Lewis Hamilton started on top at the Russian Grand Prix but ended on the lowest step of the podium, stewing and skulking at the perceived injustice of a contentious penalty. MotorsportWeek.com analyses the situation
What did Hamilton do?
The pit lane opens 40 minutes prior to the start of the race and drivers typically carry out a practice start en route to the grid. As permitted under the regulations drivers can head through the pit lane multiple times before it closes and are allowed to carry out practice starts. Hamilton travelled down to the very exit of the pit lane, after the long right hand bend that runs parallel to Turn 1, and carried out a practice start at 13:32 local time. He then completed one reconnaissance lap, returned to the pit lane, and carried out a second practice start in the same place at 13:35 local time.
Why was Hamilton investigated – and what do the rules say?
Stewards immediately investigated Hamilton for an alleged breach of FIA International Sporting Code Article 12.1.1(i), failure to follow the instructions contained in the Event Notes (v3) item 19.1, practice start location. He was also investigated for a breach of Article 36.1 of the Sporting Regulations.
Item 19.1 of the Event Notes states that “practice starts may only be carried out on the right-hand side after the pit exit lights and, for the avoidance of doubt, this includes any time the pit exit is open for the race. Drivers must leave adequate room on their left for another driver to pass.” Article 36.1 of the Sporting Regulations is lengthy but it is understood that Hamilton’s breach refers to the section that advises drivers to maintain a constant speed through the pit exit.
Why did Mercedes think it was fine?
It was a combination of ambiguity and miscommunication. Mercedes’ interpretation of the Event Notes was such that it believed Hamilton was permitted to travel slightly beyond pit exit, where the practice starts are carried out, and advised him that he was indeed allowed to head beyond the usual zone. But it did not realise just how far down the pit lane he had travelled.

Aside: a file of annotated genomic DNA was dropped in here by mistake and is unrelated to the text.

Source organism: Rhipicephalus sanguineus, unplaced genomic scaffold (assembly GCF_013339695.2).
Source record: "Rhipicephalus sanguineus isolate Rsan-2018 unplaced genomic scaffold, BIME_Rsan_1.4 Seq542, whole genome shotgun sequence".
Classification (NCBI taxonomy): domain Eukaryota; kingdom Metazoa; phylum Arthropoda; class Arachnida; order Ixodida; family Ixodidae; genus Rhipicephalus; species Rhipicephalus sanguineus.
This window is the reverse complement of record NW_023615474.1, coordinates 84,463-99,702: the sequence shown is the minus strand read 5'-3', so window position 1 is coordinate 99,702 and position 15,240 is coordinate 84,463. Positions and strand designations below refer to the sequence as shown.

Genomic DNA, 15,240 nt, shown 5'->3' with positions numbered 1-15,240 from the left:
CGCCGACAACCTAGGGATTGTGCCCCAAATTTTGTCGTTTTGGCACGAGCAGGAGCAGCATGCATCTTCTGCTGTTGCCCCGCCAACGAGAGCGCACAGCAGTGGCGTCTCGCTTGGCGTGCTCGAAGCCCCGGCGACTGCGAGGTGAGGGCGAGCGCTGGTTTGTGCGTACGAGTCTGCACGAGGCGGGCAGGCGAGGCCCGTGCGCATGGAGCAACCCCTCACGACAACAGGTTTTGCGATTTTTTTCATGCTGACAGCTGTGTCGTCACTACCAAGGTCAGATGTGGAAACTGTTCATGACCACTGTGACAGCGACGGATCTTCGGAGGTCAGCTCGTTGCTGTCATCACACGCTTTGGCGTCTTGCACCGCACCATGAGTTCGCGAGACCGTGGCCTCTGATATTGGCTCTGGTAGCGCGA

Mercedes’ Trackside Engineering Director Andrew Shovlin conceded that the team missed Hamilton’s first practice start and that “when we saw the second one we thought they’re [the FIA] not going to like that. We didn’t think it was dangerous and given that the event notes said that it was on the right hand side after the pit exit we thought it might have been ambiguous enough that we might have just got a telling off, but when we saw the car’s position it wasn’t a complete surprise that they didn’t like it.”
“There is no mention what the right place is in the directors’ note, nor is it in the regulations,” said Mercedes boss Toto Wolff. “We disagree [with the stewards] on that one. We agree to disagree on that one.”
Why was an in-race penalty applied?
It was an unusual state of affairs for a driver to be handed two five-second time penalties for a transgression carried out prior to the race itself but Formula 1’s Race Director Michael Masi explained the situation.
“In the view of the stewards, in performing that practice start in that area, in their view it was a sporting advantage,” he said. “Having spoken to them quickly, therefore they thought an appropriate penalty was a sporting penalty. The spectrum is wide from a penalty area and the stewards have the ability to apply any of the penalties in the sporting regulations and the international sporting code.”
Why were his penalty points rescinded?
Hamilton was handed one penalty point for each of the practice starts, bringing his rolling 12-month total up to 10, but these were later withdrawn and a replacement document was issued. Mercedes was instead fined €25,000. It means Hamilton is still on eight penalty points.